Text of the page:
of the foothills. For those of use who must wear eye glasses, there is always the possibility of
our glasses’ rims or the glass itself reflecting sunlight. In addition, eye glasses fog
when a person perspires during colder weather. I tried unsuccessfully to use contact lenses
to overcome these problems.

My own personal prescription is difficult to fit with contacts. Therefore, I use the
sun and natural thermals to help me over- come these disadvantages associated with
eye glasses. To reduce reflections, I like to hunt both evening and morning with the sun to my
back and the wind in my face. Putting the sun at my back helps prevent the direct
contact of the sun with eye glass frames and lenses.

There is another more important advantage: It is just as difficult for a pronghorn to
look into a low sun as it is for you. Therefore, it is more difficult for an antelope to spot a
careful hunter or a reflection when the hunter has the sun at his back.
Here in the Rocky Mountains, our pre-dominate winds blow from the west. By
hunting a drainage that flows from west to east, I can usually have the early morning
sun to my back and the breeze in my face.

As the sun warms the foothills, the thermals sometimes shift by the afternoon. If
this shift takes place, I hunt the late afternoon from west to east. Again, I have the
sun at my back and the breeze in my face. In the foothills country, some of the
large ranches allow hunting without fees, but some also restrict the hunting to two
weeks in November. This is a cooperative compromise between the ranches,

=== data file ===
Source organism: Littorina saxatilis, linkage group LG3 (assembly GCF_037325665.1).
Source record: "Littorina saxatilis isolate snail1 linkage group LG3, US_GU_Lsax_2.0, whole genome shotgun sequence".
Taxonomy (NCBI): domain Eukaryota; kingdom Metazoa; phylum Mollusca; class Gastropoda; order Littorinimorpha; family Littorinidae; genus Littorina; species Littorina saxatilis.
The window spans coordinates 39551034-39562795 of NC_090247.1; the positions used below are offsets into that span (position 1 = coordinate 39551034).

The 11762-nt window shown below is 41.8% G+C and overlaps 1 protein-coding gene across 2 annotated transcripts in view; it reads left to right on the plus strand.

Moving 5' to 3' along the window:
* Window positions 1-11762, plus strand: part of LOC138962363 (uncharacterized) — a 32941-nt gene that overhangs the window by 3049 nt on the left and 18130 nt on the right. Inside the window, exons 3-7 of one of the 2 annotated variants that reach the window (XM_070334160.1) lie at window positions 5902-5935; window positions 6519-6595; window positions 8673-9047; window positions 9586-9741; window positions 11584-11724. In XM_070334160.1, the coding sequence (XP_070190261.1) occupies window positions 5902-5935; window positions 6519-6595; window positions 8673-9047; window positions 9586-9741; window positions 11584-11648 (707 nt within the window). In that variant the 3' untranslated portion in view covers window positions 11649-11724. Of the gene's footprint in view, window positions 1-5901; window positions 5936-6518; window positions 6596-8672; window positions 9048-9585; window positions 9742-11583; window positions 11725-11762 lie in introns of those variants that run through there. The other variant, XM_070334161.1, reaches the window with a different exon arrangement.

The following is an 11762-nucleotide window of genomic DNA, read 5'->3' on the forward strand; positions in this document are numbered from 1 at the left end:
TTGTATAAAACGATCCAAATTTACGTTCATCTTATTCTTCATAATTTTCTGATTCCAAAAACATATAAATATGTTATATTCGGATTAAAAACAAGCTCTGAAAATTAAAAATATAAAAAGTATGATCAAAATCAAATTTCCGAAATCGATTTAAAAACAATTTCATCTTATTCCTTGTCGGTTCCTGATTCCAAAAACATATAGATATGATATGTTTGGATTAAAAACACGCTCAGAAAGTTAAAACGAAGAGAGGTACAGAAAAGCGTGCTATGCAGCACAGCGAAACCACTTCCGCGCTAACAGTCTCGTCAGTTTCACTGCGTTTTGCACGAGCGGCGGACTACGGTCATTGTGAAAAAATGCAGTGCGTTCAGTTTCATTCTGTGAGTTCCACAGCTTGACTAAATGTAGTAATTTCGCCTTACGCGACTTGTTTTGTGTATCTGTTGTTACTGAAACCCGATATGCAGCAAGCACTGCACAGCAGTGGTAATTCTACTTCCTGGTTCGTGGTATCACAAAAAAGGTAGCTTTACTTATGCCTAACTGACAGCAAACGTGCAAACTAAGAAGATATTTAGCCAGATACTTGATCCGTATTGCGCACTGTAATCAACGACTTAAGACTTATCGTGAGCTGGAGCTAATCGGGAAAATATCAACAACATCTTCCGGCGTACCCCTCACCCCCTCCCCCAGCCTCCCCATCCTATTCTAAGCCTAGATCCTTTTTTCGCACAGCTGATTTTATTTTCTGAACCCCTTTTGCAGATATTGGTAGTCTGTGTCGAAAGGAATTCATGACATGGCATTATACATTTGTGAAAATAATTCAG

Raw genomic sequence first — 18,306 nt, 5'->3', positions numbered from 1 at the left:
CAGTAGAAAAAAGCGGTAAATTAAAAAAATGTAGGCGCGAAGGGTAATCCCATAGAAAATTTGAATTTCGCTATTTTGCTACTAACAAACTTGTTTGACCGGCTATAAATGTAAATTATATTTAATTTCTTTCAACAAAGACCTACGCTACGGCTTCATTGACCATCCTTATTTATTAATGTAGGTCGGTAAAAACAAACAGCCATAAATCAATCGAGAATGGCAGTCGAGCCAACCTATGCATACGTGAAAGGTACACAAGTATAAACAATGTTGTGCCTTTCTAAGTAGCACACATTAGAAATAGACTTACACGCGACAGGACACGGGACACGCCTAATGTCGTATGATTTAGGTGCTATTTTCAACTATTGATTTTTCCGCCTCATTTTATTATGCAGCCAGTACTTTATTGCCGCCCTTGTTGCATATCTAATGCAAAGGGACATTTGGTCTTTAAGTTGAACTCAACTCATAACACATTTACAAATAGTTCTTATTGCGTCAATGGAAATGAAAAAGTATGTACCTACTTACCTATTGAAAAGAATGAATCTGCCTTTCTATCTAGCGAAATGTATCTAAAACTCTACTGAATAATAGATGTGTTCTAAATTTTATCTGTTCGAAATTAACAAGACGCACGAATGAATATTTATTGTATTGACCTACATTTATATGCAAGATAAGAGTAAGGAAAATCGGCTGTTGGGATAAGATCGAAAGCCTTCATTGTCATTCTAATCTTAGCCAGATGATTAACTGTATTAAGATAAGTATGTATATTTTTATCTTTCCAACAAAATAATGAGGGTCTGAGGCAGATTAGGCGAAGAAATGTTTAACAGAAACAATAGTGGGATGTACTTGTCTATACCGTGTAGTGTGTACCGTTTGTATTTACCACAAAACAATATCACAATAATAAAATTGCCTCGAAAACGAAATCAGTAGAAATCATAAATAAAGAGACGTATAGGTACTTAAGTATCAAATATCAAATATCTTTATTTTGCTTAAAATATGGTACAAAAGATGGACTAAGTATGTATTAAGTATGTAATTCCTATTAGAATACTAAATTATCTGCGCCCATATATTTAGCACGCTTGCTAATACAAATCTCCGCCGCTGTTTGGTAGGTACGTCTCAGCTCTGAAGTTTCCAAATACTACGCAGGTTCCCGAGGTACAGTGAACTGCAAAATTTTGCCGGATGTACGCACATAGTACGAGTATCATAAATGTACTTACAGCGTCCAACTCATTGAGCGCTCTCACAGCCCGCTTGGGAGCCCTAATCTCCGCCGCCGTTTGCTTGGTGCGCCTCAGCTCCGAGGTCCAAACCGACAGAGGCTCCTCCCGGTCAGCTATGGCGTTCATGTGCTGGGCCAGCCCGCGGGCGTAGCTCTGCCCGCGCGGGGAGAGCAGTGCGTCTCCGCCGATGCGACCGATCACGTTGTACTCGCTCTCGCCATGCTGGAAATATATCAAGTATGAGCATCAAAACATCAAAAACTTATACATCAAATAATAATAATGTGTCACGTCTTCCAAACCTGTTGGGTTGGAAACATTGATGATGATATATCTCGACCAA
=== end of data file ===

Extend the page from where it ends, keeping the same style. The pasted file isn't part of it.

sportsmen and the Game and Fish Department. However, this bars the bowhunter
during archery season. Although this is somewhat of a disadvantage for the
bowhunter, all is not lost. The foothills contain some large parcels of public lands
that are open to hunting.

Many of these public lands have state highway or county road access to them.
The Bureau of Land Management (BLM) has excellent maps of many areas that
indicate land ownership. These maps outline deeded, state, BLM, Forest Service Lands,
etc. A BLM map of the area you plan to hunt is helpful.

For Wyoming map information, con-
tact: Bureau of Land Management, P.O.
Box 518, Cody, WY 82414.

For Colorado map information: Bureau
of Land Management, 2850 Youngfield
St., Lakewood, CO 80215.

For Montana: Bureau of Land Manage-
ment, 810 East Main, Billings, MT

When you write for map information,
ask for a map order form. The map order
form includes a map index for that particular state. Maps cost $4 each and the
scale is 1 to 100,000.

One of my most memorable antelope hunts took place in the foothills a few years
ago. Dora and I spotted a Pope & Young Club record buck in the foothills just below a
pine-covered hog—back. For the next hour and a half, I crept forward up a shallow depression,
traveling on my hands and knees. I crawled on my belly to get to within arrow range. Then I
waited for more than ten minutes for the buck to tum broadside. Somehow I managed
to slowly bring my bow into position and draw my arrow without detection.

As I look up on my office wall and see the old buck, I relive that stalk over again.
Since then I have stalked the foothills for pronghom as often as I can draw a permit.
Most of the time, the pronghorn easily outsmarts me. But the foothills country is the
place to test your stalking skills for pronghorn. <—<<